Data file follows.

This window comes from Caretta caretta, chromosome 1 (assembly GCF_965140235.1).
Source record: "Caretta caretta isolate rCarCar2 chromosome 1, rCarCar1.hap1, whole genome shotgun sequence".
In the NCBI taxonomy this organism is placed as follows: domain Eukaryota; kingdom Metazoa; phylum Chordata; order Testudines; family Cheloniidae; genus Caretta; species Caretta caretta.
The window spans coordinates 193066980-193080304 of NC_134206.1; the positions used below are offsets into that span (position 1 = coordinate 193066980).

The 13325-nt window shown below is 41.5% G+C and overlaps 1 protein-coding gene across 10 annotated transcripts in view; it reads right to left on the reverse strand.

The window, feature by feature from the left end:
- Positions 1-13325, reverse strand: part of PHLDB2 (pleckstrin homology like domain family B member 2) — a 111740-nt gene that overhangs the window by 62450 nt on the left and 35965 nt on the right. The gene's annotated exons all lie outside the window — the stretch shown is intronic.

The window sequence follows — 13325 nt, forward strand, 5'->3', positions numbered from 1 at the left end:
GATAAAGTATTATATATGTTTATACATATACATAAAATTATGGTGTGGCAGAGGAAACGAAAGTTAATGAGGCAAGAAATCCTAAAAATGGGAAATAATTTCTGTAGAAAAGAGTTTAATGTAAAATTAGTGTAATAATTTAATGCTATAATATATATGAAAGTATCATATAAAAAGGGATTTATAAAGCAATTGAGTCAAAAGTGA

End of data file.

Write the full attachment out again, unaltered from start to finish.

This window comes from Caretta caretta, chromosome 1 (assembly GCF_965140235.1).
Source record: "Caretta caretta isolate rCarCar2 chromosome 1, rCarCar1.hap1, whole genome shotgun sequence".
In the NCBI taxonomy this organism is placed as follows: domain Eukaryota; kingdom Metazoa; phylum Chordata; order Testudines; family Cheloniidae; genus Caretta; species Caretta caretta.
The window spans coordinates 193066980-193080304 of NC_134206.1; the positions used below are offsets into that span (position 1 = coordinate 193066980).

The 13325-nt window shown below is 41.5% G+C and overlaps 1 protein-coding gene across 10 annotated transcripts in view; it reads right to left on the reverse strand.

The window, feature by feature from the left end:
- Positions 1-13325, reverse strand: part of PHLDB2 (pleckstrin homology like domain family B member 2) — a 111740-nt gene that overhangs the window by 62450 nt on the left and 35965 nt on the right. The gene's annotated exons all lie outside the window — the stretch shown is intronic.

The window sequence follows — 13325 nt, forward strand, 5'->3', positions numbered from 1 at the left end:
GATAAAGTATTATATATGTTTATACATATACATAAAATTATGGTGTGGCAGAGGAAACGAAAGTTAATGAGGCAAGAAATCCTAAAAATGGGAAATAATTTCTGTAGAAAAGAGTTTAATGTAAAATTAGTGTAATAATTTAATGCTATAATATATATGAAAGTATCATATAAAAAGGGATTTATAAAGCAATTGAGTCAAAAGTGA